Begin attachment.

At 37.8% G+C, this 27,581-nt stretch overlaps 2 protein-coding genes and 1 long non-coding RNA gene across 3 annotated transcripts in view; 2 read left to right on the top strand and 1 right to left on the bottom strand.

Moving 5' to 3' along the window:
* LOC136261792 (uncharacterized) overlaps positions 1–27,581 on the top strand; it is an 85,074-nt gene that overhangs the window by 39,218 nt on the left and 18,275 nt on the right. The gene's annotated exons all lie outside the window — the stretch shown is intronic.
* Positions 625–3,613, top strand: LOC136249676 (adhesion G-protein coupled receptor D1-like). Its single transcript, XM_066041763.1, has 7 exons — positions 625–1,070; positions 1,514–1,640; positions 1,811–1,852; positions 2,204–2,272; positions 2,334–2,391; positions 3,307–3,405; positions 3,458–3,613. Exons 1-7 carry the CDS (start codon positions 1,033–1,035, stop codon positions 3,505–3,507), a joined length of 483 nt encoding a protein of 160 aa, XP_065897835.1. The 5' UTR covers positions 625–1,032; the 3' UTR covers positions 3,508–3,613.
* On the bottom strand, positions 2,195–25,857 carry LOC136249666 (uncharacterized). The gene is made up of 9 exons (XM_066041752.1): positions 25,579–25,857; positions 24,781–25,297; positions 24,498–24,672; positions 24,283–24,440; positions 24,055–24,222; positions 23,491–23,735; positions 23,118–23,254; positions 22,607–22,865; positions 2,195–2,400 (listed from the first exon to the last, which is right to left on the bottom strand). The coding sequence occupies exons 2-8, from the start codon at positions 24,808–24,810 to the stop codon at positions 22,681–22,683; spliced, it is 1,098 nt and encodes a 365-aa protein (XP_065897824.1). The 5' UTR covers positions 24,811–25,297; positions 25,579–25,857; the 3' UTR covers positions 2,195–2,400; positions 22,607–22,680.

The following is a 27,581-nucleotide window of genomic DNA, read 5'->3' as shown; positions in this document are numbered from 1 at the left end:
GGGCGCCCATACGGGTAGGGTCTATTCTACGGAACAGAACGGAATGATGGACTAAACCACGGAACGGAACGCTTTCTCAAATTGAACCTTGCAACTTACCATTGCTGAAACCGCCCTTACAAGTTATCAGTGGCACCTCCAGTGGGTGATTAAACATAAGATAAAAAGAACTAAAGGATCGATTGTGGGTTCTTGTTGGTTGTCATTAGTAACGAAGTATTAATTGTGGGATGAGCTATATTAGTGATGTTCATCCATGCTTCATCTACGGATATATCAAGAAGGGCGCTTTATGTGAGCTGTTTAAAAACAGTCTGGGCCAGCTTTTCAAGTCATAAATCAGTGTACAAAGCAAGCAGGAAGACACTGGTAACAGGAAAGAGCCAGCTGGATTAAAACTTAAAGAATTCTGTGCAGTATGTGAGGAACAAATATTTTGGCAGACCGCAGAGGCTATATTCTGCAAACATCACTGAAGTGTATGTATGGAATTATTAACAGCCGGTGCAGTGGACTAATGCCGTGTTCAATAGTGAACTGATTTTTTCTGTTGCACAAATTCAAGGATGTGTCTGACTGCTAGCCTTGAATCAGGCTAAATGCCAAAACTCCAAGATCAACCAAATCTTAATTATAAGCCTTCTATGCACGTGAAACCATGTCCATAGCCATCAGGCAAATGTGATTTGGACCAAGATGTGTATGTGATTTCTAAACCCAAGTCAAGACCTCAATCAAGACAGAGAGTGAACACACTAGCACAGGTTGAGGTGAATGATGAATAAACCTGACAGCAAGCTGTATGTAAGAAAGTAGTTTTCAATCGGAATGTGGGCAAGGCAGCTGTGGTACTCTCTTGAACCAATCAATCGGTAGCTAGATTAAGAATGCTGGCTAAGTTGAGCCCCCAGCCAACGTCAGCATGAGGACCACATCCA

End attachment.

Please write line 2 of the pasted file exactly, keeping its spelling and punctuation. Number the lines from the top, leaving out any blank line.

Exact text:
Moving 5' to 3' along the window: